A short walk from the shops and cafés of St Germain, Montalembert sits pretty between the bustling 6th arrondissement and the leafy residential streets of the 7th.
Montalembert is half an hour from both Orly and Charles de Gaulle airports. A taxi from Charles de Gaulle international airport to the centre costs about €50; buses and trains run regularly into town at a fraction of the cost. Both airports have links to line B of the RER (from Orly, take the shuttle bus to Antony); get off Cluny la Sorbonne, where you can change to Metro line 10 to reach Mabillon, a 10-minute walk from the hotel.
The Eurostar terminal at Gare du Nord is a 15-minute taxi ride from the hotel. Using the metro, it’s a short hop on line 4 from Saint-Germain-des-Prés, 10 minutes’ walk from Montalambert. Rue du Bac on line 12 is 200m away.
Montalembert is close to Boulevard Raspail and the Musée d’Orsay. There is a public car park at the street entrance that costs €40 a day.
With separated bike lanes and quiet back streets, the Left Bank can be a pleasure to explore on two wheels. Hire a self-service bike from a Vélib station; there are several near the hotel. You'll need a credit card to leave the €150 deposit required.
Worth getting out of bed for
The Louvre, with its world-famous art collection, is a hop and a skip across the river; the Musée d'Orsay, which contains many of the Impressionists’ great works, is equally close. Don't miss a chance to visit Deyrolle, a legendary shop just across the road specialising in rare and collectable taxidermy. The Musée Rodin is a 15-minute walk away, where you can get your fill of pensive statues. A diverse body of work proves that when it comes to Rodin's talent, it was more than just The Kiss. To muse on the artwork you've just seen, in flower-strewn, green surrounds, wander through the Jardin du Luxembourg.
Notre-Dame may currently be out of action, but you can still get a glimpse of it and explore the Île de la Cité, both a 20-minute walk away, as is Shakespeare and Company's two bookshops, famed as a rest stop for 'tumbleweeds' – itinerant book lovers looking for a free bed (a practice that continues to this day). Both rue de l'Université and rue de Seine are lined with intriguing independent galleries and curio shops.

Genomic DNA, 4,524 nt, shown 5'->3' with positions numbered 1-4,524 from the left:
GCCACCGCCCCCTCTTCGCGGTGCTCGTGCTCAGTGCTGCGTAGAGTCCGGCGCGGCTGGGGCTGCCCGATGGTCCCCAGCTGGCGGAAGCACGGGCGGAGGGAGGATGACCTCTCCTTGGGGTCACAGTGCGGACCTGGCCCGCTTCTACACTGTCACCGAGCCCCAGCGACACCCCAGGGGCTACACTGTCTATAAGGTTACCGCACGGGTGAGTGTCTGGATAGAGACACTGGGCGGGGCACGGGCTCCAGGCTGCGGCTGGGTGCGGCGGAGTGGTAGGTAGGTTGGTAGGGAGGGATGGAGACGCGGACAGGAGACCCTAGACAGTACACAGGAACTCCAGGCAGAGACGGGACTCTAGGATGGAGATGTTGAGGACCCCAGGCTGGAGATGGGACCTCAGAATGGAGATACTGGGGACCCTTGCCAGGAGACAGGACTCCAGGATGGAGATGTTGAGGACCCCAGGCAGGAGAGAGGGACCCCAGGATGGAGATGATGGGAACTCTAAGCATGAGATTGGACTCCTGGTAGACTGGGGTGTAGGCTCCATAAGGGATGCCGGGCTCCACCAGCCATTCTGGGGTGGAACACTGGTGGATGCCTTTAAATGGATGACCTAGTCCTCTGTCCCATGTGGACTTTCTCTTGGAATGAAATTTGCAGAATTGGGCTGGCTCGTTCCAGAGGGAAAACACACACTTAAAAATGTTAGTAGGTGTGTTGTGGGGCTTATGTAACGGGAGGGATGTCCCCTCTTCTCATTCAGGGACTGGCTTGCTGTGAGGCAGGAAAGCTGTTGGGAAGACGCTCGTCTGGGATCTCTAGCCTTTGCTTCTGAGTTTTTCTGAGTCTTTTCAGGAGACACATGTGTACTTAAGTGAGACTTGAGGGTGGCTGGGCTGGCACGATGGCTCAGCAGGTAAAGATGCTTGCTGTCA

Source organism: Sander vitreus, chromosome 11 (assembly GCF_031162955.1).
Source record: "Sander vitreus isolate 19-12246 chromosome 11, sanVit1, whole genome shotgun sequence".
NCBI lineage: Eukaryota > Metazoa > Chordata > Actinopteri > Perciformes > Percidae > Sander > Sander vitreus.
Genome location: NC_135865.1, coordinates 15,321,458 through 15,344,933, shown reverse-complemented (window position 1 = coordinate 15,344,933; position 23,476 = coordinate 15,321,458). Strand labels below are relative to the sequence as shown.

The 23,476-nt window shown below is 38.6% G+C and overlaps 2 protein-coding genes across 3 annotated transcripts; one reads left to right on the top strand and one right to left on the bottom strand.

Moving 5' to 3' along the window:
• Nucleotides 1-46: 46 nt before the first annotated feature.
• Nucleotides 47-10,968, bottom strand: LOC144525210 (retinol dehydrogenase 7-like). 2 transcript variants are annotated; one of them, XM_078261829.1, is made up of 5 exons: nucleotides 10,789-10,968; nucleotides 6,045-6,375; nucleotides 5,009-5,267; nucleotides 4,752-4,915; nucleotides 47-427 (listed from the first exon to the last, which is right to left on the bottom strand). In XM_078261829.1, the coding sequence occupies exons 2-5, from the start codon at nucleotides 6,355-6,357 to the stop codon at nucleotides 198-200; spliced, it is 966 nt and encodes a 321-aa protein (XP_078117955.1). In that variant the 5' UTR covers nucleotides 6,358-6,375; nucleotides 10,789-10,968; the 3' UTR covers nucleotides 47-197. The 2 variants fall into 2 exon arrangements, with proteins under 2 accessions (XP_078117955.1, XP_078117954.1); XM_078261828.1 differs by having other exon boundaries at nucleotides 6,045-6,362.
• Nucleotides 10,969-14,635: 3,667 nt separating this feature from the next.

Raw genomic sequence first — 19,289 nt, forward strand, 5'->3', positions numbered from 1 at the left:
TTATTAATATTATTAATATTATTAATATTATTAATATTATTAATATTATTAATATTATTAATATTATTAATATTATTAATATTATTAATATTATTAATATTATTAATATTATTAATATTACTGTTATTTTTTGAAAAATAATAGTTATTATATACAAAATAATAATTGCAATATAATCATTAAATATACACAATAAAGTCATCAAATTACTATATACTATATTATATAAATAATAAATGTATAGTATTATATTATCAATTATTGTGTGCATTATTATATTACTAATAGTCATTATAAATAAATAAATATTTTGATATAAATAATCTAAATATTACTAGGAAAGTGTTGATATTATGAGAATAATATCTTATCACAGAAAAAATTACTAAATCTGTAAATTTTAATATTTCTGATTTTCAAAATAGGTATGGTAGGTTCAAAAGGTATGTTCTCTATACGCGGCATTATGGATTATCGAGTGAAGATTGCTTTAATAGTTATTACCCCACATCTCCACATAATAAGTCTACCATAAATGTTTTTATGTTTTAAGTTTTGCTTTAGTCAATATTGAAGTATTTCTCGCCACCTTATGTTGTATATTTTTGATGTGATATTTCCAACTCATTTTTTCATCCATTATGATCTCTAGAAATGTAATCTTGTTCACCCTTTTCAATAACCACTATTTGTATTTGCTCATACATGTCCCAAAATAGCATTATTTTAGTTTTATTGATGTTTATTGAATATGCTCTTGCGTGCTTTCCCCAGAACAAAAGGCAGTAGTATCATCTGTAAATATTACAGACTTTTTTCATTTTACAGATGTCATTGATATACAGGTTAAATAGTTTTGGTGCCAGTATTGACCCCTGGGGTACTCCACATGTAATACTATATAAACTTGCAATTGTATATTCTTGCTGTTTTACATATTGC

Right next door to the hotel, L'Atelier de Joël Robuchon (5-7 rue de Montalembert) is an elegant must-visit for culinary connoisseurs. Just a couple of minute’s walk away, Gaya Rive Gauche is where superchef Pierre Gagnaire serves up delicious seafood at affordable prices. A 10-minute walk away, Les Deux Magots' literary reputation precedes it. Once the meeting place of great minds: Hemingway, Picasso, Brecht, Sartre and de Beauvoir, it's now a pleasant – if touristy– lunching spot with a menu of croques, baguettes and omelettes (and pastries to philosophise over). Greenery-garlanded Café de Flore – another haunt of Paris' most noted painters, thinkers and scribblers – has a slightly more elegant menu of caviar and blinis, foie gras terrine and rillettes. A more modern lure for artsy types is Semilla, an unassuming dining space where dishes are simple yet delicious – the pork belly in a nest of colourful veggies, and the chocolate and whisky mousse wowed us when we stopped by.
Famous boutique teahouse Ladurée is renowned for its flavoured macarons, but nearby choux-pastry upstart La Pâtisserie des Rêves have our hearts a-flutter with beautiful éclairs and Paris-Brests.
Saucy, Thirties-style speakeasy, the Prescription Cocktail Club (the work of global drinks phenomenon, the Experimental Group), serves expertly mixed drinks in refined surrounds – keep your eyes peeled for it along the Rue Mazarine. On rue Jean-Pierre Timbaud, Pili Pili cocktail bar's heavy-lidded ambience – scarlet-hued lights, small intimate space, and unpretentious decor – is pepped up with a great soundtrack, masterful mixologists and friendly revellers.
Well, I can’t say that our weekend at the stylish Montalembert boutique hotel in Paris got off to a particularly brilliant start, with Mr Smith and I heading to St Pancras on separate Victoria Line tubes. We’re booked onto the last Eurostar into the French capital on the Friday evening and I am NOT risking missing out on a night at our chosen hotel.
We both make it (me in plenty of time, him by the skin of his teeth) and soon we’re pulling into Gare du Nord. Then it’s just a short hop on the Métro to St Germain and Montalembert, our home for the weekend. While I know Paris well, this is the first time we’ve stayed on the Left Bank and I’m really looking forward to exploring all that this quartier has to offer.